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CCAT greenhouse water reclamation

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Engr305 Appropriate Technology page in progress
This page is a project in progress by students in Engr305 Appropriate Technology. Please do not make edits unless you are a member of the team working on this page, but feel free to make comments on the discussion page. Check back for the finished version on May 23, 2019.


the Four Peppers: Harry Jones, Lauren Virzi and Mario Kaluhiokalani and Amanda Madden are the head of the Greenhouse Water Reclamation Project at Campus Center of Appropriate Technology (CCAT) located in Humboldt State University. The proposed project will be in progress for the duration of 13 weeks toward the end of the 2019 Spring Semester. CCAT is in need of a way to recycle the water used for the plants in the greenhouse. As CCAT strives to be a sustainable property, hydrating plants tend to produce a lot of water loss over time. Our job is to figure out how to make this water of use.

Problem statement[edit]

The objective of this project is to design and construct a system that will recycle the water used to hydrate CCAT greenhouse plants.

Literature Review[edit]

This is a review of the available literature pertinent to water reclamation systems.

Water Reclamation Basics[edit]

The reclamation of water from sources such as wastewater, groundwater, and rainfall is a critical relief to water needs across the globe. [1] Water reclamation is a system that recycles or reclaims water. The implementation of such a system could take many shapes and forms, which is why so many different forms of this system exist. Whether the system collects rainwater, runoff, or excess water from gardens they will share many qualities within their design and construction.

Water Reclamation Concerns[edit]

There are a number of different concerns involving water reclamation. For starters, it is important to understand the path that the water has taken to ensure it maintains cleanliness. Another issue that can arise is when one may not be comfortable reusing the water as is and would prefer to have a filtration system as well. A filter, of course, means money. Money is a luxury that a lot of people do not have, such as those who would most benefit from a system like this. Other concerns include the transport of water and whether or not a pump is needed. Not only is this another expense, but also spatially can be a challenge.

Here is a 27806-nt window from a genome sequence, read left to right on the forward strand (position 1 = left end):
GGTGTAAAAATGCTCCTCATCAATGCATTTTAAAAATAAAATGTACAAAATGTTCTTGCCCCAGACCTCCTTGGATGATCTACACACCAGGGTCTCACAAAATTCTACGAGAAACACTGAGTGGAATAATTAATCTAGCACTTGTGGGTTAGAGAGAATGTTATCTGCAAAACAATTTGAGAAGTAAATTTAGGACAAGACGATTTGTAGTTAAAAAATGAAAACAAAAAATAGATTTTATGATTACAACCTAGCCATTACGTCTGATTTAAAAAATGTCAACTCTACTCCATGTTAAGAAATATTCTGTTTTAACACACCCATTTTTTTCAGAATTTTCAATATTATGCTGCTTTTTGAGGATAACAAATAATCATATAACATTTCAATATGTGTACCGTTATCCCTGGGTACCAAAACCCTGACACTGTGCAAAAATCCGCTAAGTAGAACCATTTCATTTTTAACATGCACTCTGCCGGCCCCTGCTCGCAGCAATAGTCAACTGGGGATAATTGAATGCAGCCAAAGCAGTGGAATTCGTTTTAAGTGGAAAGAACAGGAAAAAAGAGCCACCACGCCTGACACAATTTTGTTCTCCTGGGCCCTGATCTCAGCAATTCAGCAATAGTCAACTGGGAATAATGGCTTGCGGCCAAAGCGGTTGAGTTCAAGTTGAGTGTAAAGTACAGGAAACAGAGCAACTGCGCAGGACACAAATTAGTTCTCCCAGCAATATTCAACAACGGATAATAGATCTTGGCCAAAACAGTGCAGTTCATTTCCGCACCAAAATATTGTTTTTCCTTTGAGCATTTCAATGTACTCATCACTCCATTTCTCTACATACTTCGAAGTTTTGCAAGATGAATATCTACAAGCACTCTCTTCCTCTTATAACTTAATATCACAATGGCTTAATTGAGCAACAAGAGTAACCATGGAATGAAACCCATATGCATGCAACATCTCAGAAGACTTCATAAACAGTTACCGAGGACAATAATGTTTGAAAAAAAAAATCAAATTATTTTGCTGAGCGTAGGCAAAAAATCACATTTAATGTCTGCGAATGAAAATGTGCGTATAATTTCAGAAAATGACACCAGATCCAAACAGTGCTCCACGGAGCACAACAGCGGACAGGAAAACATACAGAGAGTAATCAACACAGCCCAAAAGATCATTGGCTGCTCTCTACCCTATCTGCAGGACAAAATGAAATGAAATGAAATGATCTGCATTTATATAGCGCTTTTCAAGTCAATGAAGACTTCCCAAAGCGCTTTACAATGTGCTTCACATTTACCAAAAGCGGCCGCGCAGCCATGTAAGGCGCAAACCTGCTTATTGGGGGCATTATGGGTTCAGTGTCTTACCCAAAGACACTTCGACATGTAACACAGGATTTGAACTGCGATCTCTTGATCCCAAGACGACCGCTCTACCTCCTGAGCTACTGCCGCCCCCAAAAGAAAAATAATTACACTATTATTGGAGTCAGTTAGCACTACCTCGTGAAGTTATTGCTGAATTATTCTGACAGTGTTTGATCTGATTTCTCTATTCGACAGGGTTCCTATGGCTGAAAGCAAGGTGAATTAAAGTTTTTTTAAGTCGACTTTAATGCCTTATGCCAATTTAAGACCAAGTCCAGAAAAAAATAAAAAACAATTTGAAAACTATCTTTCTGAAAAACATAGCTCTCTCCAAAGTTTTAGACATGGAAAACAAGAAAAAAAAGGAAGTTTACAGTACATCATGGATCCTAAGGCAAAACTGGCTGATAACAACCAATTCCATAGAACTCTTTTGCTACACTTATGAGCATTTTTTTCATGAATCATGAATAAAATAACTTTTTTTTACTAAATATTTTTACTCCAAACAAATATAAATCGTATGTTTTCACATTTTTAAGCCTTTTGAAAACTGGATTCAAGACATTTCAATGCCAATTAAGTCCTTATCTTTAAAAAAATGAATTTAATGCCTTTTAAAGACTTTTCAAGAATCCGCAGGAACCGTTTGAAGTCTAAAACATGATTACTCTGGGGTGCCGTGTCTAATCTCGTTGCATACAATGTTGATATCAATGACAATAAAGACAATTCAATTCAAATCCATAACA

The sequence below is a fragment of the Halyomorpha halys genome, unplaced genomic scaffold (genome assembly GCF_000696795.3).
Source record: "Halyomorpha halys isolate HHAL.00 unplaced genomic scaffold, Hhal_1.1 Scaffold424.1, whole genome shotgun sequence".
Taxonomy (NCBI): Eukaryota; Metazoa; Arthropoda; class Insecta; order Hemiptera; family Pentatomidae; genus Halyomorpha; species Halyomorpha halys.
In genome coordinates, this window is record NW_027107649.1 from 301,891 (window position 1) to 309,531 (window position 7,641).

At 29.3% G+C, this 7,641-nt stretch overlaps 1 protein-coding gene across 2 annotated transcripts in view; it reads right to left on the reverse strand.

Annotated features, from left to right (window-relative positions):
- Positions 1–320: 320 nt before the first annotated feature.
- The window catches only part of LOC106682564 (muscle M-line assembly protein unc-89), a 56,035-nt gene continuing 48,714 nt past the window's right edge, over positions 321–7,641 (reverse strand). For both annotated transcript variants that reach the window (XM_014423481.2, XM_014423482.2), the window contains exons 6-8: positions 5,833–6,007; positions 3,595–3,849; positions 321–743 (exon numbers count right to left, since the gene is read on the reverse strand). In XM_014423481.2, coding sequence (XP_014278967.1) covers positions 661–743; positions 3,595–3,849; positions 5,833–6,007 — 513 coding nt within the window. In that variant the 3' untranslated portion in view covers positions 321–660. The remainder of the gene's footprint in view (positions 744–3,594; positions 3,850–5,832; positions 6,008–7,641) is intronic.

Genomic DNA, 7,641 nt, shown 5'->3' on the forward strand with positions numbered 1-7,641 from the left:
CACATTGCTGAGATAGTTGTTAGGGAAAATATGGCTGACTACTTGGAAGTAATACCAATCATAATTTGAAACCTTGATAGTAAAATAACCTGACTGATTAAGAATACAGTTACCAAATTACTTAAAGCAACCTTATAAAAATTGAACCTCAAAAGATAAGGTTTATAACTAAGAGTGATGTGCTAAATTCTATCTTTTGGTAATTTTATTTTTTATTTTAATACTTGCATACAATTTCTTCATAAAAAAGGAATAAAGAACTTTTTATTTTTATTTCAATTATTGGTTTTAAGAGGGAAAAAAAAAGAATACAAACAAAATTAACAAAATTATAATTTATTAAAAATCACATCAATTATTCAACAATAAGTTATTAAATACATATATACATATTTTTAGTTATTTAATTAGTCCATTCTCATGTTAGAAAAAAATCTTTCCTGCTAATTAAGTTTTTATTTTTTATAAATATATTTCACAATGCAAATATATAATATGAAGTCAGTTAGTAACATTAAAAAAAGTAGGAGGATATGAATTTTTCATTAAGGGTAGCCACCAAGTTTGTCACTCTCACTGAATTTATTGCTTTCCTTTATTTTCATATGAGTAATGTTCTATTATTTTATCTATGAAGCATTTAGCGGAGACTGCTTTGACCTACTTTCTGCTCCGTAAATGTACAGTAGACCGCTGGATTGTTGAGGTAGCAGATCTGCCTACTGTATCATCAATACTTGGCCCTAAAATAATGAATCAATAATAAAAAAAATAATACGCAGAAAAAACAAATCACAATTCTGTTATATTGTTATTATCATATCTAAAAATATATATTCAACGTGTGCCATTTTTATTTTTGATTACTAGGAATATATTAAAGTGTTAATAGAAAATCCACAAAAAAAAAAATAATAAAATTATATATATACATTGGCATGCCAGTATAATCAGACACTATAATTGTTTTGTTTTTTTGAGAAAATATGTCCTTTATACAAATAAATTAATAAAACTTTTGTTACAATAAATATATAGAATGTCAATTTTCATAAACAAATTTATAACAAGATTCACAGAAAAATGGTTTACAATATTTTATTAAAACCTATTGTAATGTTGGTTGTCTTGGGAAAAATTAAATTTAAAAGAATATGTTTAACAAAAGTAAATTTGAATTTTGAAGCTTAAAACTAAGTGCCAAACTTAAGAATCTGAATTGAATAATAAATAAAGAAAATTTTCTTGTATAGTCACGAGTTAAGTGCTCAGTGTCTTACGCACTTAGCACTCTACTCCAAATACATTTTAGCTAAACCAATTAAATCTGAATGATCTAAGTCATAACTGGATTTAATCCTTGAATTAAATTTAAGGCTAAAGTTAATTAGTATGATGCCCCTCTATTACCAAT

Sources of Reclaimed Water[edit]

Sources of water for reclamation are: rainwater, wastewater, industrial groundwater, urban stormwater, desalinized seawater, and irrigation return water. [1]

Types of Water Reclamation[edit]

As mentioned above, water reclamation can take many forms. Below I will elaborate on the three main types. It is important to note that there are many sub categories of system types within each of these types.

Potable Reuse[edit]

For water to be considered potable it needs to go through an extensive filtration process to ensure that contaminates are at a minimum. Drinkable water has very little contaminants. One can make their own filter out of a variety of natural materials, such as sand. [2] The gravity sand filter is effective in detoxifying water.It is an opened topped and partially filled with gradient sand and gravel sizes. The water travels with downward flow. The downside of this mechanism is that it is slower and requires a large area. A gravity sand filter is also inexpensive to build.

Nonpotable Reuse[edit]